Sayner lays out the following as a working definition for sustainability for the beauty and personal care industry, from the 1987 Brundtland Report commissioned by the United Nations:
Sustainable development is development that meets the needs of the present without compromising the ability of future generations to meet their own needs.
Here, he presents his thoughts as an industry expert on the current role of the ingredients supplier when it comes to sustainability.
The importance of sustainability to consumer companies
People connect with brands and in the personal care industry these connections can be very strong as consumers identify with their favourite brands. Companies nurture these connections to increase and protect the equity in their brands.
Increasingly, people want to know information such as what ingredients are in their chosen brands; where the ingredients come from; whether they are tested on animals; if they are renewable; and if they contribute to deforestation or loss of biodiversity? Ultimately, they expect their brands to be sustainable.
Social media, NGOs and blogs ensure that bad news travels fast and global damage to brand equity via social media can be immediate and long lasting.
All of this brings sustainability right to the forefront of consumer businesses. I would argue it contributes to a more conservative, risk averse approach. It drives good behaviour, creative thinking and very strong sustainability programmes in some major companies.
However, not all businesses move at the same pace and there are some clear leaders with strong, clear messages and targets. Then there are some not taking the same proactive stance – a current example is industry support for sustainable palm.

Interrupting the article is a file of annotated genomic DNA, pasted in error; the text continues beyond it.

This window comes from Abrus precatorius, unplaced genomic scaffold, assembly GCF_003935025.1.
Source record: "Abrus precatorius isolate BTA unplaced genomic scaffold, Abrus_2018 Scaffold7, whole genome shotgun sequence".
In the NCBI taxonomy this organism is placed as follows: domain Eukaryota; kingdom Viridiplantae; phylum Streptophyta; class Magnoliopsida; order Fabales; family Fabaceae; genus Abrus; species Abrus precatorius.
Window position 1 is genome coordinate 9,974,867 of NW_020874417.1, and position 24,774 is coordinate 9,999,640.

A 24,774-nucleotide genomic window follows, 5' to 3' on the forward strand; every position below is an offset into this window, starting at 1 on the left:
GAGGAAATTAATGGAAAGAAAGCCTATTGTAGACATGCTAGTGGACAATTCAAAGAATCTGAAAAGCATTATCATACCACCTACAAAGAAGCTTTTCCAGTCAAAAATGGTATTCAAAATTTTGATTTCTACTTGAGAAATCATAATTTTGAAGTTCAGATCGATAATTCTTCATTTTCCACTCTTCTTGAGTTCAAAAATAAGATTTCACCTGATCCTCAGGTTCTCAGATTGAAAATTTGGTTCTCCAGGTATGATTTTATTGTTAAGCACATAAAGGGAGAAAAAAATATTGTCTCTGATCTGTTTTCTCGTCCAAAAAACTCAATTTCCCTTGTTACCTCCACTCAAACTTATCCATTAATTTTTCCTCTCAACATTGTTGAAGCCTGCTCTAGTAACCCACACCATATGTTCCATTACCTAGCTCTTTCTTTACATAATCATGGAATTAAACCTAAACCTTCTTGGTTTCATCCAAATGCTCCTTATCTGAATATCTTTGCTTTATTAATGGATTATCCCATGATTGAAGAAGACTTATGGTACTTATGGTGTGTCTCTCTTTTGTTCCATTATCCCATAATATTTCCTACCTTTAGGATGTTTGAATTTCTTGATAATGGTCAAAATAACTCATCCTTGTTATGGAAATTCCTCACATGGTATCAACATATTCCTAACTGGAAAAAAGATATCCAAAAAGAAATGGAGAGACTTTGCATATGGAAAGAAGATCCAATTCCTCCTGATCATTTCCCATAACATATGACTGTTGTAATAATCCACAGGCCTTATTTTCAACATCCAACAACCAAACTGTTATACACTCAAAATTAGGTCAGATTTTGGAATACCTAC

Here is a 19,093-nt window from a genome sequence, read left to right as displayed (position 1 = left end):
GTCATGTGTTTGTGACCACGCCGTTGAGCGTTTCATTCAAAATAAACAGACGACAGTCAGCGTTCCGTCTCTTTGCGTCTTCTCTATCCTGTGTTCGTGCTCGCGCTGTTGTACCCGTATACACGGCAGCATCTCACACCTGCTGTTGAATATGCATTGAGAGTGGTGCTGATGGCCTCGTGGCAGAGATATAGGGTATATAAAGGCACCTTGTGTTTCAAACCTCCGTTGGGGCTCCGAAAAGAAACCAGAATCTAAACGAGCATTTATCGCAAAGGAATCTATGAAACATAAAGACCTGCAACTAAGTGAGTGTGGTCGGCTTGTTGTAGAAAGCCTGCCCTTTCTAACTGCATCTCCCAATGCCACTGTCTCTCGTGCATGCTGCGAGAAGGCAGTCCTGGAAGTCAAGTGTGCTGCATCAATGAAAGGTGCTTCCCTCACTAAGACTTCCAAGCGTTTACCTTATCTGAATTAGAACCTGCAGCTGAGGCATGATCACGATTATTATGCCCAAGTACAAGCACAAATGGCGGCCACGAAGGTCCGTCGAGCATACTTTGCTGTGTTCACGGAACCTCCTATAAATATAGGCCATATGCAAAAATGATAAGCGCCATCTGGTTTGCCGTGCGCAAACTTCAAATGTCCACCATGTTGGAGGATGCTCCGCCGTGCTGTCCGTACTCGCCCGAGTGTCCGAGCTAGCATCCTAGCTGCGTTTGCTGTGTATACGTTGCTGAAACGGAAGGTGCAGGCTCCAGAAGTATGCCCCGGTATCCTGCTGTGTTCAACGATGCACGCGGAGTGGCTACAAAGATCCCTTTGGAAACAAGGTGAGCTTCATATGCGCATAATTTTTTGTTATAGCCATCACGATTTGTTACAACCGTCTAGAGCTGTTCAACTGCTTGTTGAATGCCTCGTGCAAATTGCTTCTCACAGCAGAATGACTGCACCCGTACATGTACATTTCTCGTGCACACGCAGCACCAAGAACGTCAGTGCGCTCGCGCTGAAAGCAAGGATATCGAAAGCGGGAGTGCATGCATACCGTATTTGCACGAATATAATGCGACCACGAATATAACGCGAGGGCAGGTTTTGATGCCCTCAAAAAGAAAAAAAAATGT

The leaders have near term targets to develop the physical supply chain for CSPO ingredients, typically by 2020. Those that don’t may find themselves under increased scrutiny from NGOs.
How can the ingredient supplier contribute?
My view is that the majority of consumer-facing businesses have sustainability programmes and ingredient suppliers need to be aligned with these and proactively contribute.
At Croda, sustainability of ingredients is captured in our ingredient integrity™ programme that covers:
- Intrinsic environmental metrics: reducing carbon footprint, water and waste; increased use renewable raw materials; increased use of non-fossil fuel energy; and greater efficiency of products in use; and
- Sustainable raw material supply: renewable vs petrochemical; and the sustainability credentials of the renewable raw materials – palm being a current focus.
Sustainability is a touch point with customers and is increasing in importance. It has become a KPI against which many customers now measure suppliers, in addition to service, quality, cost and innovation, which brings another dimension to the customer/supplier relationship.
Chris Sayner, Vice President, Customer Alliances Corporate Sustainability at Croda International,will lead a Sustainability Roundtable from 13.15 to 14.00 on Wednesday 5